Why investors have no faith in big tech stocks

Despite consistent growth and profits, aging technology companies remain undervalued. Or do they?

Fortune contributor Kevin Kelleher has an excellent think piece that attempts to explain why "investors think big tech stocks are lame."

Kelleher includes a lot of detailed analysis and touches on several theories regarding why shares of companies such as Microsoft, HP, Intel and Cisco are undervalued relative to earnings.

(Also see: Gates casts vote of confidence in Ballmer by selling 90 million shares of Microsoft)

While none of the theories "fully answer the mystery," Kelleher writes, they basically break down to:

* Tech stocks don't calculate earnings based on GAAP (Generally Accepted Accounting Principles), but rather use non-GAAP numbers that produce artificially higher earnings per share. (Tech companies usually include both figures in their earnings statements, though analysts usually focus on non-GAAP.)

* Big tech companies hoard too much cash, reducing or eliminating dividends.

* Profit growth is slowing and traditional markets are drying up for older tech giants.

Kelleher debunks all of these to some extent, using the kind of logic that value investors would find impeccable.

So what explains why large tech companies aren't getting any love from Wall Street?

For starters, I'm guessing there are a lot fewer "value investors" around these days. After living through the first Internet stock bubble, too many investors are looking for a big score. It's human nature. And the growing social media bubble, as evidenced by crazy secondary market valuations and LinkedIn's blockbuster IPO last week, is only whetting their appetites for a quick killing.

Also, I suspect many investors have little confidence that companies such as Microsoft and HP are adapting to the Web 2.0 world dominated by social media, cloud computing and mobile devices. As I wrote in February:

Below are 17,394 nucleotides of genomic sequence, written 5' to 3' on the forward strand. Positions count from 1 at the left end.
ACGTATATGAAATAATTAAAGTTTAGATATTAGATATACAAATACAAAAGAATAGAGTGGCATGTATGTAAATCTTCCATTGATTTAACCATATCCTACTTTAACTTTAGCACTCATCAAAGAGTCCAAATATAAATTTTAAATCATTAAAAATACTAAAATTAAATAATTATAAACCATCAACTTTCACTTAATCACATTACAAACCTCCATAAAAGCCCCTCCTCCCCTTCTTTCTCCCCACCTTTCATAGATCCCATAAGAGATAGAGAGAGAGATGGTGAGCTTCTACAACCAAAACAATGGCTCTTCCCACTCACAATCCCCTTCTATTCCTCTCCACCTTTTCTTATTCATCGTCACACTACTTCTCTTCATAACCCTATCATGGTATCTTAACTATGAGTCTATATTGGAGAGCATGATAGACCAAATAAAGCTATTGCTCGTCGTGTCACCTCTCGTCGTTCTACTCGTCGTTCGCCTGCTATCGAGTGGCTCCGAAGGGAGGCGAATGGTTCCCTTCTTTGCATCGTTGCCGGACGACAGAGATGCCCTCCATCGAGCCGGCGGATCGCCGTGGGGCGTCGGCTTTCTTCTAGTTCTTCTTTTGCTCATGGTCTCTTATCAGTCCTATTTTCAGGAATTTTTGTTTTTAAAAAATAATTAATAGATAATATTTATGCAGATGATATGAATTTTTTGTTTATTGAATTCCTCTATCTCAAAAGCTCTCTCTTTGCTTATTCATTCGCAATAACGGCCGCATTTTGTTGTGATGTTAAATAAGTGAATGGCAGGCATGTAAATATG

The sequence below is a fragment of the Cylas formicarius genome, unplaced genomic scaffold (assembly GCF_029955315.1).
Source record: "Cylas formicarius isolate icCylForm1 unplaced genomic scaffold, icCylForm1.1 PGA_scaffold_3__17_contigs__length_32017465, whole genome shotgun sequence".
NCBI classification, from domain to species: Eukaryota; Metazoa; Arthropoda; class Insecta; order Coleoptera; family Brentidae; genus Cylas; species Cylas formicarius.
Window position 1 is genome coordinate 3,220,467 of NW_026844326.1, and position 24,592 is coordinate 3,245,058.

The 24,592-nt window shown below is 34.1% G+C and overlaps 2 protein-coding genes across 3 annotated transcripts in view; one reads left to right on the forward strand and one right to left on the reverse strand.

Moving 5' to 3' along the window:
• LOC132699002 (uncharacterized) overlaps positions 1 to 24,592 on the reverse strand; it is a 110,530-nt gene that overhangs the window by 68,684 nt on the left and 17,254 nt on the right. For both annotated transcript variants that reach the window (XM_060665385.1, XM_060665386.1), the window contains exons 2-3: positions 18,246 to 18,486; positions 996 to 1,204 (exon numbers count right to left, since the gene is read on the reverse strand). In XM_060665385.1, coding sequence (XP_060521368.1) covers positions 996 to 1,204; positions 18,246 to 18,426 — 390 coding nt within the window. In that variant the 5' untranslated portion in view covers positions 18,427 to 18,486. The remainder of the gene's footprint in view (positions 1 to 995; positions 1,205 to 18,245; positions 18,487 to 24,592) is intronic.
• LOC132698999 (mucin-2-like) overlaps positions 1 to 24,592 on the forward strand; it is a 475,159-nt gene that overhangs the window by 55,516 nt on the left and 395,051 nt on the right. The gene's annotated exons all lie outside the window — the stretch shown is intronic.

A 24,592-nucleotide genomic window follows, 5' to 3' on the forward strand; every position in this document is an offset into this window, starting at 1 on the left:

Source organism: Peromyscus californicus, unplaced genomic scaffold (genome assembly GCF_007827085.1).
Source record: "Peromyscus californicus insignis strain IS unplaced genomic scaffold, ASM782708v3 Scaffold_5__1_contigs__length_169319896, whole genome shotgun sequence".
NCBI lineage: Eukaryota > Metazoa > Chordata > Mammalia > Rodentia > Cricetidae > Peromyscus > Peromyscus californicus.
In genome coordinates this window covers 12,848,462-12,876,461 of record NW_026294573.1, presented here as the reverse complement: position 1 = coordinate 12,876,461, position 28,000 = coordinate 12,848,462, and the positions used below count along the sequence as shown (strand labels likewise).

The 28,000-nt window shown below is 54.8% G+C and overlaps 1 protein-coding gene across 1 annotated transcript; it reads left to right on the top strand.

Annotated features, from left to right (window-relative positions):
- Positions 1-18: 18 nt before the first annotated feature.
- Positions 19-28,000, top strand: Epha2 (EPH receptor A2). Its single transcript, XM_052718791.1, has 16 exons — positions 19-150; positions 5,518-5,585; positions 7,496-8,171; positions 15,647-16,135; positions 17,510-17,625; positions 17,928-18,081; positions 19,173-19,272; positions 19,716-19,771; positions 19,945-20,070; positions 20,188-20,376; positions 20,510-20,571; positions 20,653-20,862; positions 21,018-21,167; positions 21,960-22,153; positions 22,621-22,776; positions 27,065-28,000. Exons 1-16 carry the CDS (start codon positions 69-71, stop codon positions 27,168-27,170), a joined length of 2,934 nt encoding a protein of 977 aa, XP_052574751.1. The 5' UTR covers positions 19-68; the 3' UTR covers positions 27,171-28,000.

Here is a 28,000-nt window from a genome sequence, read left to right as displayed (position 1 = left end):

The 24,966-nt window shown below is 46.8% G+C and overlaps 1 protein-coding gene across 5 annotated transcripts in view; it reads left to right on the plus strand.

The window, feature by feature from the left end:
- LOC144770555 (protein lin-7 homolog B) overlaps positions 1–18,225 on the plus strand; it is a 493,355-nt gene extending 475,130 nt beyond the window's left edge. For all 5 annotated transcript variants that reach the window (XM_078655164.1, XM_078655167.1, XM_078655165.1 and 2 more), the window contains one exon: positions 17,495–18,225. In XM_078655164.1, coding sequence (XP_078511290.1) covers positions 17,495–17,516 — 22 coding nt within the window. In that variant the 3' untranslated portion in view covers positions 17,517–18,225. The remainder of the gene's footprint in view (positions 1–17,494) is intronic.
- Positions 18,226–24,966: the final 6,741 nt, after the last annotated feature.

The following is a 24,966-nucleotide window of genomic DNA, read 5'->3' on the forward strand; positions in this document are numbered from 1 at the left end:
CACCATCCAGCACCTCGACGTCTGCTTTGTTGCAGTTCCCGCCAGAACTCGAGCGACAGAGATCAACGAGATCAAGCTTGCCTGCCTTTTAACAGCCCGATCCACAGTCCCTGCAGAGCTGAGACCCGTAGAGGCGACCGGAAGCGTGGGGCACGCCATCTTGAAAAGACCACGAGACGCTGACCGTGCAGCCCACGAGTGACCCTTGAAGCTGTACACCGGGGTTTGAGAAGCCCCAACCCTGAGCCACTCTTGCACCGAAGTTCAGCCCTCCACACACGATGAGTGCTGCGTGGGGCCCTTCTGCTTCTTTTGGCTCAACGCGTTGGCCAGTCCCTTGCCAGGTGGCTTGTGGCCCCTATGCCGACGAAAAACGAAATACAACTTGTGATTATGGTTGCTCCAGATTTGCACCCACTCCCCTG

Whether it's smartphones, tablets, search or social networking (the company is an investor in Facebook, though that's not the same as being a player yourself), Microsoft is playing catch-up, and not playing it all that well. And each market is littered with Microsoft missteps and failures.

Yes, as Kelleher notes, Redmond's Xbox and Kinect have been successes. But does any investor really think Microsoft's salvation is as a games device maker?

Further, Wall Street remains decidedly unconvinced that Microsoft's partnership with Nokia will result in appreciable success in the smartphone market. And its recent $8.5 billion purchase of Internet web videoconferencing player Skype? The jury is out (not to mention skeptical).

Think I'm being too hard on Microsoft? Hey, I'm not the one who recently faulted CEO Steve Ballmer's "Charlie Brown management." (Though I wish I had been; it's a great line.)

HP, of course, has its owns well-chronicled recent problems, the result of poor executive leadership and even poorer board oversight over the past several years.

Meanwhile, Cisco is being underpriced in its networking equipment business, while its recent foray into consumer products was a self-acknowledged failure.

So, if I'm an investor viewing the big picture, I might conclude that I'm looking at dinosaurs -- still big, still dangerous, but committed to defending their legacy businesses and incapable of adapting to a new world that puts a premium on nimbleness and execution. Why would I want to place a big bet on their futures, no matter how much current "value" they represent?

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